I get asked a couple of times a week for a guide to Depop, and while using Depop is incredibly easy, like anything, it can seem a little daunting to the uninitiated. I’m not an expert seller – I’ve sold 40-odd items using the app – and I’m not a seasoned buyer, either, having bought only one thing.
That being said, I’ve spent enough time listing and browsing to be fairly confident about the ins and outs of it, so I’ve compiled a handy starting-out guide for anyone thinking of dipping a capitalist toe in the waters of selling with the shopping app.
Before you start…
Yep, you need to download the app
Depop is essentially a smartphone app that functions like a hybrid of Instagram and eBay. It sits on your smartphone, and when you open it up, you scroll through the latest uploads from users you follow. So far, so Insta, right? For the Luddites among us (myself included), it would seem a little, y’know, more straightforward to have a desktop version, but this is the age of the application, and shopping from one’s phone is a very real and popular thing. Once you get to grips with things, it makes it pretty handy. It’s available on iOS, Android and so on, and the app itself is free.
It functions a lot like a social network – numbers matter
Unlike, say, eBay, Depop relies on its users to build up a network of followers: those are the people who will shop your stash. So, for example, Chiara Ferragni of The Blonde Salad (@chiaraferragni) – arguably, the world’s biggest blogger – has amassed a following of 1.7 million. Closer to home, Suzanne Jackson (@sosueme_ie) has 22,000; Leanne Woodfull (@leannewoodfull) has 68,000. For the average user, who doesn’t have a big social media following to push towards their Depop account – when Sue uploads new sales, she flags them on Snapchat to her thousands of followers and they sell out in minutes – it can be really, really tricky to find buyers for your bits.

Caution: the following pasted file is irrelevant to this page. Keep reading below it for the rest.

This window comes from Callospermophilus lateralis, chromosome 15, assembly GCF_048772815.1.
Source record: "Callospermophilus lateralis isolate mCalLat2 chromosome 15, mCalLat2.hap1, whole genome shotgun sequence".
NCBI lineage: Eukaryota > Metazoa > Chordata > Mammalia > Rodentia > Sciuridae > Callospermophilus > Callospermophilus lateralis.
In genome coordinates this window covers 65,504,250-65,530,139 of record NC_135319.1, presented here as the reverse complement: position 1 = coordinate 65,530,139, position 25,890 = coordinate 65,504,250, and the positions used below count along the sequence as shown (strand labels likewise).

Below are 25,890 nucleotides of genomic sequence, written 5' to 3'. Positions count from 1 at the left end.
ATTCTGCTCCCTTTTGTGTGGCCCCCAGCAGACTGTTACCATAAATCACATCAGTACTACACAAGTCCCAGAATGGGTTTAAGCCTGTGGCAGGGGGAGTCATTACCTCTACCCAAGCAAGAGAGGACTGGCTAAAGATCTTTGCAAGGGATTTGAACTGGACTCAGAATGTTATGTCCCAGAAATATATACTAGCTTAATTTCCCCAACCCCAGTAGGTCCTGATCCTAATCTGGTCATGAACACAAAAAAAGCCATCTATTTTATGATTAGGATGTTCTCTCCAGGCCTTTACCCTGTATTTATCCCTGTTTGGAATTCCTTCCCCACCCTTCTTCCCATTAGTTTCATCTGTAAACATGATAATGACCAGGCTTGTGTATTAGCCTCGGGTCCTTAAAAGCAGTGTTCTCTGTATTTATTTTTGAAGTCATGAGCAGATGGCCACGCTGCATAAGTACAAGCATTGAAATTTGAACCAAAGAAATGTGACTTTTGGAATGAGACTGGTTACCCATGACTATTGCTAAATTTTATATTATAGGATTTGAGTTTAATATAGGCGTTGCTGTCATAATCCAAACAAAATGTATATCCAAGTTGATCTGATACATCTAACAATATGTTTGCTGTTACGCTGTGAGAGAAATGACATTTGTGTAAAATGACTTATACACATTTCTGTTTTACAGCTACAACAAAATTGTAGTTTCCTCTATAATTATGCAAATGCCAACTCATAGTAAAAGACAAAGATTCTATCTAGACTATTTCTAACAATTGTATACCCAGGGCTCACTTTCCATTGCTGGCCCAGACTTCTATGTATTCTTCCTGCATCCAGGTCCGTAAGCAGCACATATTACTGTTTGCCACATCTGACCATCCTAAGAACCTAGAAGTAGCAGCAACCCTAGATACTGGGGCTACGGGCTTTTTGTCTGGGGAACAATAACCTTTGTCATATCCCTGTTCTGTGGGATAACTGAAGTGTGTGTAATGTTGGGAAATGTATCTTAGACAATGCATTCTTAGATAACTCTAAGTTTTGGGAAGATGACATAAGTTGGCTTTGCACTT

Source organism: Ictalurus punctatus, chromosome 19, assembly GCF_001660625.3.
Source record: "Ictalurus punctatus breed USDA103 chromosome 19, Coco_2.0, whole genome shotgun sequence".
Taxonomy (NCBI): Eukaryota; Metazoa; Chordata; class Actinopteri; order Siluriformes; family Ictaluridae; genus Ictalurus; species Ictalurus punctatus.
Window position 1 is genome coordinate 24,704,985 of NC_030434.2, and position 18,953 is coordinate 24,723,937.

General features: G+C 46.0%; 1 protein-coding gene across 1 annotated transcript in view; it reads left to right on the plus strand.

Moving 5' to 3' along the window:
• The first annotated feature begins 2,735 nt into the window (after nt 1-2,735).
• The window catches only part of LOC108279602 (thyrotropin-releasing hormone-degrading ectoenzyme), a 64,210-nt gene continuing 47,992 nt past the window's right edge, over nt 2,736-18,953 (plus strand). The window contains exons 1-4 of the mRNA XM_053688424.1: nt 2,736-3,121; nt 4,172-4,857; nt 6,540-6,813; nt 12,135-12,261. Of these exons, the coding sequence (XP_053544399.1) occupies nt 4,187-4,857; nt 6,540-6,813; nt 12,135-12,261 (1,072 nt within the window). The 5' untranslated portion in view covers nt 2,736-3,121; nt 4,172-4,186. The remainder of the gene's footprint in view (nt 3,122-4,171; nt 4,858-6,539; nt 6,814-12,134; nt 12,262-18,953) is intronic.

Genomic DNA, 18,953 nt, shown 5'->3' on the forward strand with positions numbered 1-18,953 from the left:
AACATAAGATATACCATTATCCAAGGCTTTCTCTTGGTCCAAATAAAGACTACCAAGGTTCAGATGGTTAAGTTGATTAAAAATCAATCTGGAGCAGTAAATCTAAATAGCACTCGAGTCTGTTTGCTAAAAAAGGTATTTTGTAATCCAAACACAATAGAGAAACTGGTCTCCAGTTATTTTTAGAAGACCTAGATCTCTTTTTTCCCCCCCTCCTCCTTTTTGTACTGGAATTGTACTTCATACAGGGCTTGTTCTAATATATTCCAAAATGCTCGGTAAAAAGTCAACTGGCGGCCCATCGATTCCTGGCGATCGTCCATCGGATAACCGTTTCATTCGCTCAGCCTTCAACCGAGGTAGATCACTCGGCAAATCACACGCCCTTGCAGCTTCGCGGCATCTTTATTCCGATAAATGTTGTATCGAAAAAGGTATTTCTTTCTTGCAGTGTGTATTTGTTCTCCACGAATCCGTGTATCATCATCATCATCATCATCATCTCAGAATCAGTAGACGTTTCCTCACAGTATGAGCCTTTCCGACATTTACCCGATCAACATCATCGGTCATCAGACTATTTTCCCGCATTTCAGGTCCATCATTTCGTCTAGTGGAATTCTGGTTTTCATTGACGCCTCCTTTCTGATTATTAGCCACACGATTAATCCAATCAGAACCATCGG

So… how do I get started on Depop?
Let’s start with the basics: when opening an account, pick a username – if you have a social media presence, your best bet is to pick the same username. That way, people will find you easily when they search. Unlike, say, Snapchat though, people can also search via your full name if they’re looking for your items specifically.
Take decent pictures
This is the most time-consuming portion of any online sale, if you ask me: figuring out where and how to photograph your items. It helps to have a blank space, if what you’re selling is particularly bright or patterned, but Depop, like Instagram, is a visual app – so don’t be afraid to experiment and think of it as you would an Instagram flatlay. Put some thought into it; the more eyecatching the photograph, the more likely people are to stop and look at what you’re selling.
Include the essentials in your description
The description box is where you should put all helpful information pertaining to the item you’re selling – but don’t forget, this is what will help people, who are searching on Depop, to find what you’re selling. So, for example, don’t forget to put in the designer label or brand; a detailed description of the item (“high waisted blue denim mom jeans” is going to be better than “jeans”); the size or measurements, if possible (with items like handbags, I’ll sometimes place my hand or phone into shot, for scale) – and, for the love of Karl, spell things correctly. If someone’s searching for Marc Jacobs items and your barely worn handbag is listed as “Mark Jacobs”, you’re on to a loser.
Make your terms clear
Decide, from the outset, whether you’ll offer refunds or exchanges. Are you open to swaps? How long do you take to post items? It’s handy to have all of these details in your own bio, so that there can be no confusion.
Then… Stick to them!